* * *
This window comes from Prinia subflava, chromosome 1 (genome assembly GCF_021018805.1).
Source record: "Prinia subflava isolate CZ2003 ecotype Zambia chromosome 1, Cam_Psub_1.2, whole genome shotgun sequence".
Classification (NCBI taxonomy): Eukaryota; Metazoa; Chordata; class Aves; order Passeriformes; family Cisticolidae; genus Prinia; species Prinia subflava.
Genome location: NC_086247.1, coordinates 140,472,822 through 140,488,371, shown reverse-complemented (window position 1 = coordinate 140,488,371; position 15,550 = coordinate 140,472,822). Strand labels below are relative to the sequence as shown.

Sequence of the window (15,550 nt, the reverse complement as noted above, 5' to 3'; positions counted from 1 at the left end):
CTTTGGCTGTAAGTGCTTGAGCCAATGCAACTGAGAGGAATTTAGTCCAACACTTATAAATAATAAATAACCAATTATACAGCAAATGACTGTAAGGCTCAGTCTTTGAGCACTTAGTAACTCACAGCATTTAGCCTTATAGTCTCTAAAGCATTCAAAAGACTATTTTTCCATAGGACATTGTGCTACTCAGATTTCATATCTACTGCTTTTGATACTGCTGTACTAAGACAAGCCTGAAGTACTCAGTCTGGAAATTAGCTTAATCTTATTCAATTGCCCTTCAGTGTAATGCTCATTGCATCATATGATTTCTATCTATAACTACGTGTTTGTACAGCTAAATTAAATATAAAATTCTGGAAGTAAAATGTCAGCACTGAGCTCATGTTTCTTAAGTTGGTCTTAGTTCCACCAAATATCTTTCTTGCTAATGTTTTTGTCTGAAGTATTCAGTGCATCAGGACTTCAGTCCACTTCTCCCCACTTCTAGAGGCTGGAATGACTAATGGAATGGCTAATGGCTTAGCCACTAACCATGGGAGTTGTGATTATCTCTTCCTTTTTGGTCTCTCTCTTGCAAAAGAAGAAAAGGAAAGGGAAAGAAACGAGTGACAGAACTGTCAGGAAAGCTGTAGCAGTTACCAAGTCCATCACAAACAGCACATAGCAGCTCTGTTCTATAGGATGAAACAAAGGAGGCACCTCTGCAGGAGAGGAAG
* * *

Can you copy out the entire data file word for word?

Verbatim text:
This window comes from Prinia subflava, chromosome 1 (genome assembly GCF_021018805.1).
Source record: "Prinia subflava isolate CZ2003 ecotype Zambia chromosome 1, Cam_Psub_1.2, whole genome shotgun sequence".
Classification (NCBI taxonomy): Eukaryota; Metazoa; Chordata; class Aves; order Passeriformes; family Cisticolidae; genus Prinia; species Prinia subflava.
Genome location: NC_086247.1, coordinates 140,472,822 through 140,488,371, shown reverse-complemented (window position 1 = coordinate 140,488,371; position 15,550 = coordinate 140,472,822). Strand labels below are relative to the sequence as shown.

Sequence of the window (15,550 nt, the reverse complement as noted above, 5' to 3'; positions counted from 1 at the left end):
CTTTGGCTGTAAGTGCTTGAGCCAATGCAACTGAGAGGAATTTAGTCCAACACTTATAAATAATAAATAACCAATTATACAGCAAATGACTGTAAGGCTCAGTCTTTGAGCACTTAGTAACTCACAGCATTTAGCCTTATAGTCTCTAAAGCATTCAAAAGACTATTTTTCCATAGGACATTGTGCTACTCAGATTTCATATCTACTGCTTTTGATACTGCTGTACTAAGACAAGCCTGAAGTACTCAGTCTGGAAATTAGCTTAATCTTATTCAATTGCCCTTCAGTGTAATGCTCATTGCATCATATGATTTCTATCTATAACTACGTGTTTGTACAGCTAAATTAAATATAAAATTCTGGAAGTAAAATGTCAGCACTGAGCTCATGTTTCTTAAGTTGGTCTTAGTTCCACCAAATATCTTTCTTGCTAATGTTTTTGTCTGAAGTATTCAGTGCATCAGGACTTCAGTCCACTTCTCCCCACTTCTAGAGGCTGGAATGACTAATGGAATGGCTAATGGCTTAGCCACTAACCATGGGAGTTGTGATTATCTCTTCCTTTTTGGTCTCTCTCTTGCAAAAGAAGAAAAGGAAAGGGAAAGAAACGAGTGACAGAACTGTCAGGAAAGCTGTAGCAGTTACCAAGTCCATCACAAACAGCACATAGCAGCTCTGTTCTATAGGATGAAACAAAGGAGGCACCTCTGCAGGAGAGGAAG